As the first phase of CU Boulder’s Academic Futures visioning process—titled Rethinking the University: the futures of learning and discovery—draws to a close, I wanted to provide you an update on the process and offer my thanks to all those who are taking part in our town hall meetings and engaging via digital platforms.
The vision behind the Academic Futures process is to listen broadly to interests and concerns in order to make sure our central mission—teaching and learning, discovery and creation—shapes our collective efforts.
Vice Provost and Associate Vice Chancellor for Faculty Affairs Jeff Cox has, along with facilitator Emily CoBabe-Ammann, director of strategic projects from our Research and Innovation Office, convened six town hall meetings in September. On the Academic Futures website, you can review everything we’ve heard from the campus community—every idea, comment and note is now posted in a continuously updated and searchable spreadsheet in the “What We’re Hearing” tab at the top of the page.
Building upon these conversations, the Academic Futures Committee, comprised of students, staff and faculty, will work to identify and to prioritize key themes (i.e., “We should promote interdisciplinary team-teaching”) and to put forth more specific projects and action items (i.e., “Consider a laboratory-based model for teaching in the humanities”) for the campus to consider.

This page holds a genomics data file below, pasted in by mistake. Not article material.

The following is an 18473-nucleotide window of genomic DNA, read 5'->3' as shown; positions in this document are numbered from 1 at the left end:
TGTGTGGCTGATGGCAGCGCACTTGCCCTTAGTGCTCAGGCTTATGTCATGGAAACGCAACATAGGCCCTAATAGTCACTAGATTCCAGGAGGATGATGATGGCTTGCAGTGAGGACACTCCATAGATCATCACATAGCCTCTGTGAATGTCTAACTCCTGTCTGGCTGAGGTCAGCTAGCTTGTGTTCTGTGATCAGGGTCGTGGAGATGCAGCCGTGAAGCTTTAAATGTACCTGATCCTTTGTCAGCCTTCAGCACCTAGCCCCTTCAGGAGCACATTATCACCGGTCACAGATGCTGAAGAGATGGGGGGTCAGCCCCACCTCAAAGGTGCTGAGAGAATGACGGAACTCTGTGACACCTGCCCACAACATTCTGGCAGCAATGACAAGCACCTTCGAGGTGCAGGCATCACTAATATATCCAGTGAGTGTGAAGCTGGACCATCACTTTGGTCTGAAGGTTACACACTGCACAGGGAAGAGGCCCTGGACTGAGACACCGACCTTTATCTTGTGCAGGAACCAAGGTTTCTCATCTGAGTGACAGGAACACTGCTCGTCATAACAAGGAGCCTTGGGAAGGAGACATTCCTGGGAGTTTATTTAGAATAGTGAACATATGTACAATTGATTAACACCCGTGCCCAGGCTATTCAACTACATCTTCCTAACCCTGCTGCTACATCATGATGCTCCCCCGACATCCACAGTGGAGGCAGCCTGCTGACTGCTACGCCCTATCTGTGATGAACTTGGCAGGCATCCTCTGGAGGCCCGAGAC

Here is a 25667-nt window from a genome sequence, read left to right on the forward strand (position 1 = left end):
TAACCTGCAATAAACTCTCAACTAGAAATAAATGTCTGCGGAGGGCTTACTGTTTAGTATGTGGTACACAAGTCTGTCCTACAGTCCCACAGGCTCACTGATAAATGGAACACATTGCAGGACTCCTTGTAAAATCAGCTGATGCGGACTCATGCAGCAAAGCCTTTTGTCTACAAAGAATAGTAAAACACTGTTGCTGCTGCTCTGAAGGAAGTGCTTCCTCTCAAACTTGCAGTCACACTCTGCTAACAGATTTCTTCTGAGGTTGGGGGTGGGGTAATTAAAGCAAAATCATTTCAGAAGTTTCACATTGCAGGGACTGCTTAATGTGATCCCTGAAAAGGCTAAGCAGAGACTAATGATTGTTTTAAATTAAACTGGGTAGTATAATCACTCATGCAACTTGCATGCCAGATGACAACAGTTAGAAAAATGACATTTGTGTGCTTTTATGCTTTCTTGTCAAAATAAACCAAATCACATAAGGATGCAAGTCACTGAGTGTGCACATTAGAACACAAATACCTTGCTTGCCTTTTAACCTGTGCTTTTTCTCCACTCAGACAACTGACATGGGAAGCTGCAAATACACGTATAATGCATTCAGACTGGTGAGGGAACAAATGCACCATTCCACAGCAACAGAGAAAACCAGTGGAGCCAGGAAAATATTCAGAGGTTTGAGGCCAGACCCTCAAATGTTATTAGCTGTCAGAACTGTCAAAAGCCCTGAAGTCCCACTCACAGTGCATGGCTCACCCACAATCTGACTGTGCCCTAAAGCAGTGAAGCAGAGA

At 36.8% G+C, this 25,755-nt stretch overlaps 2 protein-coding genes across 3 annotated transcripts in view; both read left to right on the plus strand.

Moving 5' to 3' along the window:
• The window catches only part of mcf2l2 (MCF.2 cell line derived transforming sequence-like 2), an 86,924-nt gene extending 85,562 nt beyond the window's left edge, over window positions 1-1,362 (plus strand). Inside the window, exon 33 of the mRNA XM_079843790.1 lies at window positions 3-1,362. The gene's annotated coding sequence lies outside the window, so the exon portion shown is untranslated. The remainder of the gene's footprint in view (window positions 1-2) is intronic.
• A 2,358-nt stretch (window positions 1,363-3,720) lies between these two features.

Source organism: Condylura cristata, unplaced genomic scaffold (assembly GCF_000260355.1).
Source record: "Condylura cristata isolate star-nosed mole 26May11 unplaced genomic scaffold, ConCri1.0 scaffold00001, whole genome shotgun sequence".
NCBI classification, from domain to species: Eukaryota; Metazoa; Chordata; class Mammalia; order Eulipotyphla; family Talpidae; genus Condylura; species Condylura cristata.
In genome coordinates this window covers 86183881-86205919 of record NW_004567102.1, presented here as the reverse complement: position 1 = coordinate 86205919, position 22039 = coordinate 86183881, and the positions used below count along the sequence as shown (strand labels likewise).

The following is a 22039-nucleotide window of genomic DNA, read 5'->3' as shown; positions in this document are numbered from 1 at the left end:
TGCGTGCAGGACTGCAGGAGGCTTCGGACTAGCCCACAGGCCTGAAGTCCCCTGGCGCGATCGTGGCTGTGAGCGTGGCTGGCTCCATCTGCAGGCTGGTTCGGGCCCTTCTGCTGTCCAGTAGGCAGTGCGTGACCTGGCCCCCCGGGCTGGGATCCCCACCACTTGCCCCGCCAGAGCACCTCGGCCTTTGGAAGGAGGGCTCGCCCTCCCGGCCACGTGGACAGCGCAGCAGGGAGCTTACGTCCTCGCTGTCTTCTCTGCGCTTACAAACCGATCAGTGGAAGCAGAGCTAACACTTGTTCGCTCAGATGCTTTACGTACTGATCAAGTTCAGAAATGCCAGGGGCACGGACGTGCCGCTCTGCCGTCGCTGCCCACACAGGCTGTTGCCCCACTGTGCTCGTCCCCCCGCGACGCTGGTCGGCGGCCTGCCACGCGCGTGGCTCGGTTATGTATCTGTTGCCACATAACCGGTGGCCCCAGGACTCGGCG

Campus leadership is committed to using the results of this process to inform campus planning as we imagine, and then create, the CU Boulder of the future. We will soon announce the composition of the committee and post it so that the campus community can provide input to this key group.
Additionally, we also will select more than 150 listeners from dozens of nominations, to be announced at the same time as the committee. Listeners are trusted faculty and staff colleagues who serve as an immediate point of contact for questions, comments and concerns related to the Academic Futures process and who relay ideas to the Academic Futures Committee and answer questions from their colleagues about its work.
Moving ahead in October, we will reach the end of our town halls and begin a second series of more focused conversations. We are continuing to receive written input and ideas, and I invite you take advantage of the opportunity to submit a white paper to add more developed and focused ideas to the process.
Let me thank all of you who have participated and encourage those of you who have not yet participated to please do so. In the following weeks, I look forward to meeting with our campus community and learning more about the priorities and interests that students, staff and faculty have as we think about our shared academic futures. I am committed to an authentic and inclusive process.
Again, I invite you to visit the Academic Futures website for more information, including a timeline.
Provost and Executive Vice Chancellor for Academic Affairs